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77. Nyingwa Caecilian

Scolecomorphus uluguruensis


The Nyingwa Caecilian (also known as the Uluguru black caecilian) has a very distinct breeding behaviour which is rare for amphibians.

Normally amphibians will lay eggs which then hatch externally. However, this species is viviparous, meaning that adults will give birth to live young and the process of reproduction does not depend on water bodies at all! This species was once locally abundant in the past, but it is likely to suffer from habitat disturbances. Deforestation and agricultural intensification, including the application of agricultural herbicides and pesticides, could also have an impact on soil moisture and temperature maintained by vegetation that is important for this species. This species does occur in the protected Uluguru Nature Reserve, but small-holder agriculture is encroaching on the protected forest. Increased protection of this reserve and possibly the rest of the species’ habitat are required.

  • Order: Gymnophiona
  • Family: Scolecomorphidae
  • Population: Previously locally abundant
  • Trend: unknown
  • Size: 146-330mm

EDGE Score

EDGE Score: 5.94 (?)
ED Score: 46.64 (?)
GE / IUCN Red List (?)
Not Evaluated Data Deficient Least Concern Near Threatened Vulnerable Endangered Critically Endangered Extinct in the Wild Extinct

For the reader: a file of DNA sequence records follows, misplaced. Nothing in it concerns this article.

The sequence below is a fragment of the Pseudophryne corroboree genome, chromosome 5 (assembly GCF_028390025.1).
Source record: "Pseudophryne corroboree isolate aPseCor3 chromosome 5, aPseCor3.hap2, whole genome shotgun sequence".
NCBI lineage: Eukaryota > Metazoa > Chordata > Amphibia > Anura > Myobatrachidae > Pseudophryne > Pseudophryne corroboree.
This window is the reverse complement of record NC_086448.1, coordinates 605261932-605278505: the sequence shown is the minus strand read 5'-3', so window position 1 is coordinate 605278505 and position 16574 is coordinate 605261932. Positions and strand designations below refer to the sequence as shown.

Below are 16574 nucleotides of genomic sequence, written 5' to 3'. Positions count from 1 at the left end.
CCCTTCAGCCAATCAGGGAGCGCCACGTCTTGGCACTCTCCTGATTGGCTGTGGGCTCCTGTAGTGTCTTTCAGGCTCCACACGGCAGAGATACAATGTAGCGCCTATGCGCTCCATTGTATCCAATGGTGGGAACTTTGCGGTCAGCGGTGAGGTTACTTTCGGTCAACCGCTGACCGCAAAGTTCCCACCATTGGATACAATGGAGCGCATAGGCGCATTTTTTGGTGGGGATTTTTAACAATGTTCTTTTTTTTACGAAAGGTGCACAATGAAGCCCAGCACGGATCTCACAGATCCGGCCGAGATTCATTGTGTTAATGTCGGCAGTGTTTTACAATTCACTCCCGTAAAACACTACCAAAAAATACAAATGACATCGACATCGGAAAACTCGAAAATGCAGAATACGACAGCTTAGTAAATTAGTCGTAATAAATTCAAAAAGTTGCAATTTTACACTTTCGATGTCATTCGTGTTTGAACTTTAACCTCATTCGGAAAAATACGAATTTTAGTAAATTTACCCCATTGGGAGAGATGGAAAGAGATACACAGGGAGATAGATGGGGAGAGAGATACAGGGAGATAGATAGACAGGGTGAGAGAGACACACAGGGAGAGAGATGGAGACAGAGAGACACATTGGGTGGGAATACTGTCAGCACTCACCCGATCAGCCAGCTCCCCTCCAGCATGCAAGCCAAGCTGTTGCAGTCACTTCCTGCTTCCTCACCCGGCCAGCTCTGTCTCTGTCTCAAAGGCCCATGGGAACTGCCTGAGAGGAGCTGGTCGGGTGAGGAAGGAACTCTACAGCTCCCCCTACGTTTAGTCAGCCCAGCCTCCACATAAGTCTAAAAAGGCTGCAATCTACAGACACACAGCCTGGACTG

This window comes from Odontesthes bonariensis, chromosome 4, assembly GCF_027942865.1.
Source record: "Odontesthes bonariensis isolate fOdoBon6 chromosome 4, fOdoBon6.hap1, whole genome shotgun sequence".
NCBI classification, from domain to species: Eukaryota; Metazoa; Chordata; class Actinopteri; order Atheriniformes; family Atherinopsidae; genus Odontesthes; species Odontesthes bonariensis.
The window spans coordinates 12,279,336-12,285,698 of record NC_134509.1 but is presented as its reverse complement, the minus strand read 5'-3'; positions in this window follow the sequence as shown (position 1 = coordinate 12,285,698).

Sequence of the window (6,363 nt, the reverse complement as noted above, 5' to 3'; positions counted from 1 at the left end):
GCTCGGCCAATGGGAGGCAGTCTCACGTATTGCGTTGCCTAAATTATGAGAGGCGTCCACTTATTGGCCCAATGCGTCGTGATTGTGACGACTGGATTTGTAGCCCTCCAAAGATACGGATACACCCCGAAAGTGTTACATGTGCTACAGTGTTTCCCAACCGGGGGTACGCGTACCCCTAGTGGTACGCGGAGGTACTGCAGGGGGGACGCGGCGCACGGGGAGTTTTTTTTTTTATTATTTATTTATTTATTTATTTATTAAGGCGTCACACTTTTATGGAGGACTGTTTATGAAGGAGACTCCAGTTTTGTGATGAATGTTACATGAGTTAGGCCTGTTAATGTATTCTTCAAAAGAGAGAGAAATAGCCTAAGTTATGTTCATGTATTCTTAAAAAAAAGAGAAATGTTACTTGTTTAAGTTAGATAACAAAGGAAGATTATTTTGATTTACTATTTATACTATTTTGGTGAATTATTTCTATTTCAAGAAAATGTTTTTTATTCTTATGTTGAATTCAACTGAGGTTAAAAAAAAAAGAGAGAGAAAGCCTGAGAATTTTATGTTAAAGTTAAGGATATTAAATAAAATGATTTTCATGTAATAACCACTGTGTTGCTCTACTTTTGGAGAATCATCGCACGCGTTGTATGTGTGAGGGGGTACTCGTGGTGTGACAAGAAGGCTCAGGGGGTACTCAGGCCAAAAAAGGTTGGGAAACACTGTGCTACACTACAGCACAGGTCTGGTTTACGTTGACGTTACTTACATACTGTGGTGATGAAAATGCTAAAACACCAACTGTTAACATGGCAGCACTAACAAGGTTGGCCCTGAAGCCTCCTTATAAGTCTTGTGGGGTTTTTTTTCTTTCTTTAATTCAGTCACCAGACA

This species is known from the Uluguru Mountains of Tanzania, between the altitudes of 1,800-2,500 metres above sea level.

Habitat and Ecology

This is a soil-dwelling species found in montane forests and it probably survives in secondary habitat such as small-holder agricultural allotments.

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This wordcloud illustrates the threats facing this species. The size of each word indicates the extent of a species range that is affected by that threat (larger size means a greater area is affected). The colour of the word indicates how much that threat impacts the species (darker shades of red mean the threat is more severe).

Crops Logging Agriculture

Threat wordcloud key:

Small area affected
Large area affected
Least severe
Most severe
Severity unknown
Source: The IUCN List of Threatened Species. Version 2017.1.
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